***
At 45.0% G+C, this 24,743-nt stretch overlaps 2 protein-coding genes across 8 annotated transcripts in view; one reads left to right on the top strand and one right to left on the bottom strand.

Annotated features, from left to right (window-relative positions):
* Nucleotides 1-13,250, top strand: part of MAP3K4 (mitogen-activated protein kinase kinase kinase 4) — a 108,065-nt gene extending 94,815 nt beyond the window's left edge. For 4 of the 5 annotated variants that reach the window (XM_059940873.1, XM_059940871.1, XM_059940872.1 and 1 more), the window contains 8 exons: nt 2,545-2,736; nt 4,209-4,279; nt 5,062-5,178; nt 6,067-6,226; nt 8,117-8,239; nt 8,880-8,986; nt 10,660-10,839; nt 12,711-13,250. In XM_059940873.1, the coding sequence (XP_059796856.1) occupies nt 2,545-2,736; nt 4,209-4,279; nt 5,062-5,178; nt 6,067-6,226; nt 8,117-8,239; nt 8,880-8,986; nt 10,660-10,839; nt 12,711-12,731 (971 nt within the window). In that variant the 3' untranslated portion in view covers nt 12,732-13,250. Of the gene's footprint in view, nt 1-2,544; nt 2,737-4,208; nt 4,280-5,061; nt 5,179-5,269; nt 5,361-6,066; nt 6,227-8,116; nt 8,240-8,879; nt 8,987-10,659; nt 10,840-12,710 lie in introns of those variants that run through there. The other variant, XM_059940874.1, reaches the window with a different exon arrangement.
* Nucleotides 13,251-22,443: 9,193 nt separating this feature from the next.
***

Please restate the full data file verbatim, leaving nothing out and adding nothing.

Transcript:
At 45.0% G+C, this 24,743-nt stretch overlaps 2 protein-coding genes across 8 annotated transcripts in view; one reads left to right on the top strand and one right to left on the bottom strand.

Annotated features, from left to right (window-relative positions):
* Nucleotides 1-13,250, top strand: part of MAP3K4 (mitogen-activated protein kinase kinase kinase 4) — a 108,065-nt gene extending 94,815 nt beyond the window's left edge. For 4 of the 5 annotated variants that reach the window (XM_059940873.1, XM_059940871.1, XM_059940872.1 and 1 more), the window contains 8 exons: nt 2,545-2,736; nt 4,209-4,279; nt 5,062-5,178; nt 6,067-6,226; nt 8,117-8,239; nt 8,880-8,986; nt 10,660-10,839; nt 12,711-13,250. In XM_059940873.1, the coding sequence (XP_059796856.1) occupies nt 2,545-2,736; nt 4,209-4,279; nt 5,062-5,178; nt 6,067-6,226; nt 8,117-8,239; nt 8,880-8,986; nt 10,660-10,839; nt 12,711-12,731 (971 nt within the window). In that variant the 3' untranslated portion in view covers nt 12,732-13,250. Of the gene's footprint in view, nt 1-2,544; nt 2,737-4,208; nt 4,280-5,061; nt 5,179-5,269; nt 5,361-6,066; nt 6,227-8,116; nt 8,240-8,879; nt 8,987-10,659; nt 10,840-12,710 lie in introns of those variants that run through there. The other variant, XM_059940874.1, reaches the window with a different exon arrangement.
* Nucleotides 13,251-22,443: 9,193 nt separating this feature from the next.